AVEX Names New CEO
Other Changes in the Offing
After a two-year search, AVEX Electronics’ board has appointed Robert McIntyre as president and CEO to replace Jack Kirker who is retiring. McIntyre had served as COO.
The EMS provider is making other changes as well including geographic moves. AVEX has opened a second design center, located in Dallas, TX, and plans to add centers in San Jose, CA, and Atlanta, GA, by the end of Q3. What’s more, the company expects to have a presence in Brazil and Central Europe by the end of the year and has studied two sites in China. AVEX is evaluating partnerships in Brazil and says it will probably be in Brazil before reaching Central Europe. The company has narrowed its choices in Central Europe to the Czech Republic or Hungary.
What’s more, AVEX is now entertaining the possibility of an IPO. Privately-held J.M. Huber Corp., AVEX’s parent company, recently established an AVEX Operating Board with outside board members. One of the Operating Board’s first duties is to steer AVEX on a path to a potential IPO in the next several years if conditions warrant. Jack Kirker will serve in the newly created position of vice chairman of the Operating Board.
Kirker and McIntyre first met while at General Electric in Pennsylvania and then worked together for GTE in Phoenix, AZ. Kirker again sought McIntyre’s help when he started his own succession planning. At the time, McIntyre was president of the Subscriber Business at Scientific-Atlanta. He joined AVEX in September 1997 as COO, a position that was created to facilitate a smooth leadership transition. That position is no longer needed.
More changes in senior management…GET Manufacturing has named Roger Nordby as president and CEO. He was formerly vice chairman of Packard Bell/NEC, where he orchestrated the relocation of production from Southern California to Sacramento, creating one of the largest facilities in the PC industry. Before Packard Bell, Nordby was senior VP of operations for Maxtor, a disk drive maker….Thomas Frederick has joined Altron (Wilmington, MA) as senior VP and GM of its value-added operations. He will take charge of sales, marketing and manufacturing of Altron’s backplane, board assembly and systems products. Frederick’s experience includes IBM and Digital Equipment; at the latter, he was a division VP and GM….Bell Microproducts has appointed Steve Petracca executive VP of Bell Microproducts’ Quadrus Manufacturing Division. Petracca was most recently a senior VP of Radius and before that served as president and CEO of Reply Corp., a company he founded….Pierrette Kelly, who had been executive VP of sales and marketing at Manufacturers’ Services Ltd., has left the company to pursue other interests. …Ronald Guire has succeeded Kozo Sato as chairman of the board of XeTel (Austin, TX). Guire, who has served as a director since 1986, is executive VP and CFO of Exar Corp., a semiconductor house. Sato remains on the XeTel board.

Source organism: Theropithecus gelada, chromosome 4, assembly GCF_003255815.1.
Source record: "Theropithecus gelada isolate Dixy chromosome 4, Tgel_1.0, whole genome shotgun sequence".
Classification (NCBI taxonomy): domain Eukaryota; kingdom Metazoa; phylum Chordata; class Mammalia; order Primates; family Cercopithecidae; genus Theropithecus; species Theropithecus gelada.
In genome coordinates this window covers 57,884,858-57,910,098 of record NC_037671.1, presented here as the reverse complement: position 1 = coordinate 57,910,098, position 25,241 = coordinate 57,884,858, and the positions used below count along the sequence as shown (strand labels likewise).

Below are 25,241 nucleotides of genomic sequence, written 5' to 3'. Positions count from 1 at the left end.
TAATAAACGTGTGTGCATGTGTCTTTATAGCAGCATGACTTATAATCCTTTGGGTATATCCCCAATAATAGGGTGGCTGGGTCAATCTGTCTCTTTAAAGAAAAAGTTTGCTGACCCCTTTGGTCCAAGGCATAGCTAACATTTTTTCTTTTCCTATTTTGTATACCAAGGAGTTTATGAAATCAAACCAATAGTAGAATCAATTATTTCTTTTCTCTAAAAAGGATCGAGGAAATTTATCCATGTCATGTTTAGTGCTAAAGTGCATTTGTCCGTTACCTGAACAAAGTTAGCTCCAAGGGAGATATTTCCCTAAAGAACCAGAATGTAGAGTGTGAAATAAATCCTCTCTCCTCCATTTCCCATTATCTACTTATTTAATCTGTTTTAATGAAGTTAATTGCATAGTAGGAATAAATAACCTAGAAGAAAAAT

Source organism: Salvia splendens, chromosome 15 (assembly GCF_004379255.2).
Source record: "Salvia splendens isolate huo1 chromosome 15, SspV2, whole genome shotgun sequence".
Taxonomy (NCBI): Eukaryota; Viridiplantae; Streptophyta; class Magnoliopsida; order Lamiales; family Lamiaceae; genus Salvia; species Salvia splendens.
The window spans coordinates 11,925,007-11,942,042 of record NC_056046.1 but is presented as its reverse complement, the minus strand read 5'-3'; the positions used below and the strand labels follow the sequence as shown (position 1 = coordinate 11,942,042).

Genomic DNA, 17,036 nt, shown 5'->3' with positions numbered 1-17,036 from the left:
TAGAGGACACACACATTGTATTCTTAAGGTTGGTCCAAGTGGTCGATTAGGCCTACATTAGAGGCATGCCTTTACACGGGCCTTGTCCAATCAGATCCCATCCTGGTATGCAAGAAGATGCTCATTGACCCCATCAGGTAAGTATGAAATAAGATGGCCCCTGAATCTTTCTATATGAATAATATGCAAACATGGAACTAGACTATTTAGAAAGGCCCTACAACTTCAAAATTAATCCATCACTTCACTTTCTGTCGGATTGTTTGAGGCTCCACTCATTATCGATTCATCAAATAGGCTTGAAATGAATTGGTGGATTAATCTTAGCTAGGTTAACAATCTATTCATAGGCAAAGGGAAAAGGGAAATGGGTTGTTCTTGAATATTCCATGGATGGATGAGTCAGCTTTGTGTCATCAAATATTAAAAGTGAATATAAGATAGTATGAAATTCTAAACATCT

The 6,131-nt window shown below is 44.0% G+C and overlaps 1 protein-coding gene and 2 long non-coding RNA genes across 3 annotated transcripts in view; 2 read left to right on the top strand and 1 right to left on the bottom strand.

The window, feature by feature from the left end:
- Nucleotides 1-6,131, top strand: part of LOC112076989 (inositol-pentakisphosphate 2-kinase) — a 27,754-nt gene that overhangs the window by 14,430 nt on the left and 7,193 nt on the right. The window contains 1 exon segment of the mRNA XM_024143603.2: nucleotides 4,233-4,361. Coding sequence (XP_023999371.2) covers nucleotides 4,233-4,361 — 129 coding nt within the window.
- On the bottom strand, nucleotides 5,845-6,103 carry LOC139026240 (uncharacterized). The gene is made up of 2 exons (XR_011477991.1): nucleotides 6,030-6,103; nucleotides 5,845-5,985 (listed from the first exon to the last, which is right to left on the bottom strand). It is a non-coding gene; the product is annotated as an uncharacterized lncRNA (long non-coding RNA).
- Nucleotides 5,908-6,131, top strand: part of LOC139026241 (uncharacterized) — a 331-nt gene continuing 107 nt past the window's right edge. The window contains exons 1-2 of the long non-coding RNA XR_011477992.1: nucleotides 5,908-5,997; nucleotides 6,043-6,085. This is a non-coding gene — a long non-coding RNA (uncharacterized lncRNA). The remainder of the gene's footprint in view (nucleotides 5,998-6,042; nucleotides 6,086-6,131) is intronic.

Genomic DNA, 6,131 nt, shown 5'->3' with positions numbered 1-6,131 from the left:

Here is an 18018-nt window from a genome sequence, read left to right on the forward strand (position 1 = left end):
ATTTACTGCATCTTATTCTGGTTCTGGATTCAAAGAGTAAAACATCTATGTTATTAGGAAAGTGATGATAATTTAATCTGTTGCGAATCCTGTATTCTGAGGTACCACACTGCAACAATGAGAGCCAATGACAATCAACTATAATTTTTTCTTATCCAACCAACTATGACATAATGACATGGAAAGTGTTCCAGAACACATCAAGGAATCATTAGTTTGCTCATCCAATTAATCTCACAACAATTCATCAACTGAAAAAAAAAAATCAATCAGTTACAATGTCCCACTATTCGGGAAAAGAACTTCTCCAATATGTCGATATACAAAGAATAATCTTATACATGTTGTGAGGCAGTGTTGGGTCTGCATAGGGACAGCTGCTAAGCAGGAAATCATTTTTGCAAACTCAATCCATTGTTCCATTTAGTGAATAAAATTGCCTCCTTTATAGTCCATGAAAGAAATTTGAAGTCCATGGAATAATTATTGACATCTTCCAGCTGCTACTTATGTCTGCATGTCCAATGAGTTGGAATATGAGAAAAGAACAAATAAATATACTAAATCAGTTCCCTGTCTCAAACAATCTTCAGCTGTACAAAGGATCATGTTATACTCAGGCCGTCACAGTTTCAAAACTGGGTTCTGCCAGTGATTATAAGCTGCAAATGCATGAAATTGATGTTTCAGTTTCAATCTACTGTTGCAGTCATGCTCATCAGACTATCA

Software selections for EMS… Solectron has licensed a suite of enterprise relationship management applications from BroadVision. This software will allow Solectron, its suppliers and customers to track orders directly on its extranet and resolve issues such as partial order fulfillment or alternative part/service options. BroadVision will integrate its services with Baan’s ERP systems at Solectron….Celestica’s Toronto, Canada, site will be using software from MatrixOne to manage the flow of product information from the time it is received from the customer until it reaches the shop floor and material planning systems. Matrix software is already running at Celestica’s Exeter, NH, and Fort Collins, CO, sites. This software will tie in with Celestica’s component information system (Aspect), ERP system (BPCS), and other downstream systems….IMS (San Jose, CA) has selected SAP to provide an ERP system. The EMS provider hopes to have the system fully implemented within six to nine months….EOG (Hunt Valley, MD) has converted to ManFact II ERP software from DataWorks. Hardware was also upgraded to a client-server, network-based system.